Source

pypy-effect-analysis / pypy / doc / jit / pyjitpl5.txt

Full commit
==========
 PyJitPl5
==========

This document describes the fifth generation of PyPy's JIT.


Implementation of the JIT
=========================

The JIT's `theory`_ is great in principle, but the actual code is a different
story. This section tries to give a high level overview of how PyPy's JIT is
implemented.  It's helpful to have an understanding of how the PyPy `translation
tool chain`_ works before digging into the sources.

Almost all JIT specific code is found in pypy/jit subdirectories.  Translation
time code is in the codewriter directory.  The metainterp directory holds
platform independent code including the the tracer and the optimizer.  Code in
the backend directory is responsible for generating machine code.

.. _`theory`: overview.html
.. _`translation tool chain`: ../translation.html


JIT hints
---------

To add a JIT to an interpreter, PyPy only requires that two hints be added to
the target interpreter.  These are jit_merge_point and can_enter_jit.
jit_merge_point is supposed to go at the start of opcode dispatch.  It allows
the JIT to bail back to the interpreter in case running machine code is no
longer suitable.  can_enter_jit goes at the end of a application level loop.  In
the Python interpreter, this is the JUMP_ABSOLUTE bytecode.  The Python
interpreter defines its hints in pypy/module/pypyjit/interp_jit.py in a few
overriden methods of the defaut interpreter loop.

An interpreter wishing to use the PyPy's JIT must define a list of *green*
variables and a list of *red* variables.  The *green* variables are loop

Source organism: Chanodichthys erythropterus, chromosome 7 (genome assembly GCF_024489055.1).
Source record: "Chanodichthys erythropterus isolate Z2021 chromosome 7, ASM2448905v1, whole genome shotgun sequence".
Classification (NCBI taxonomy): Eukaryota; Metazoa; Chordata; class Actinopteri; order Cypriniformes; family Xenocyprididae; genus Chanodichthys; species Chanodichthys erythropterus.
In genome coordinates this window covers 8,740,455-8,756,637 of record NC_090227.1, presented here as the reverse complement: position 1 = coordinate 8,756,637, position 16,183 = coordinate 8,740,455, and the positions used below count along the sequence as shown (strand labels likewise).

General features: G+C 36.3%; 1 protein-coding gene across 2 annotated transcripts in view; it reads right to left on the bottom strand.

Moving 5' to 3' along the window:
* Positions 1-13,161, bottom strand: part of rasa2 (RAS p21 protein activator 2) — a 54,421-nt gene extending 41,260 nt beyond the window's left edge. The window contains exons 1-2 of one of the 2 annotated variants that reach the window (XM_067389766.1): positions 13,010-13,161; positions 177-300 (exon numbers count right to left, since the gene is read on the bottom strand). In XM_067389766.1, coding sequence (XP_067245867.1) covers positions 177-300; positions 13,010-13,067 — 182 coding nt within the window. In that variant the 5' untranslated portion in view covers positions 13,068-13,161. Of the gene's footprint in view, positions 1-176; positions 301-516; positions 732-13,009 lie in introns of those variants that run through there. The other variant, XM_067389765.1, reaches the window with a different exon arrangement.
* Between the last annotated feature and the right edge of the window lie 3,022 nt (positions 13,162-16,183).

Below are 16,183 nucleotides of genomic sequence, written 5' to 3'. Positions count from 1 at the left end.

constants.  They are used to identify the current loop.  Red variables are for
everything else used in the execution loop.  For example, the Python interpreter
passes the code object and the instruction pointer as greens and the frame
object and execution context as reds.  These objects are passed to the JIT at
the location of the JIT hints.


JIT Generation
--------------

After the RTyping phase of translation, where high level Python operations are
turned into low-level ones for the backend, the translation driver calls
apply_jit() in metainterp/warmspot.py to add a JIT compiler to the currently
translating interpreter.  apply_jit() decides what assembler backend to use then
delegates the rest of the work to the WarmRunnerDesc class.  WarmRunnerDesc
finds the two JIT hints in the function graphs.  It rewrites the graph
containing the jit_merge_point hint, called the portal graph, to be able to
handle special JIT exceptions, which indicate special coditions to the
interpreter upon exiting from the JIT.  The location of the can_enter_jit hint
is replaced with a call to a function, maybe_compile_and_run in warmstate.py,
that checks if current loop is "hot" and should be compiled.

Next, starting with the portal graph, codewriter/\*.py converts the graphs of the
interpreter into JIT bytecode.  Since this bytecode is stored in the final
binary, it's designed to be concise rather than fast.  The bytecode codewriter
doesn't "see" (what it sees is defined by the JIT's policy) every part of the
interpreter.  In these cases, it simply inserts an opaque call.

Finally, translation finishes, including the bytecode of the interpreter in the
final binary, and interpreter is ready to use the runtime component of the JIT.


Tracing
-------

Application code running on the JIT-enabled interpreter starts normally; it is
interpreted on top of the usual evaluation loop.  When an application loop is
closed (where the can_enter_jit hint was), the interpreter calls the
maybe_compile_and_run() method of WarmEnterState.  This method increments a
counter associated with the current green variables.  When this counter reaches
a certain level, usually indicating the application loop has been run many
times, the JIT enters tracing mode.

*Tracing* is where JIT interprets the bytecode, generated at translation time,
of the interpreter interpreting the application level code.  This allows it to
see the exact operations that make up the application level loop.  Tracing is
performed by MetaInterp and MIFrame classes in metainterp/pyjitpl.py.
maybe_compile_and_run() creates a MetaInterp and calls its
compile_and_run_once() method.  This initializes the MIFrame for the input
arguments of the loop, the red and green variables passed from the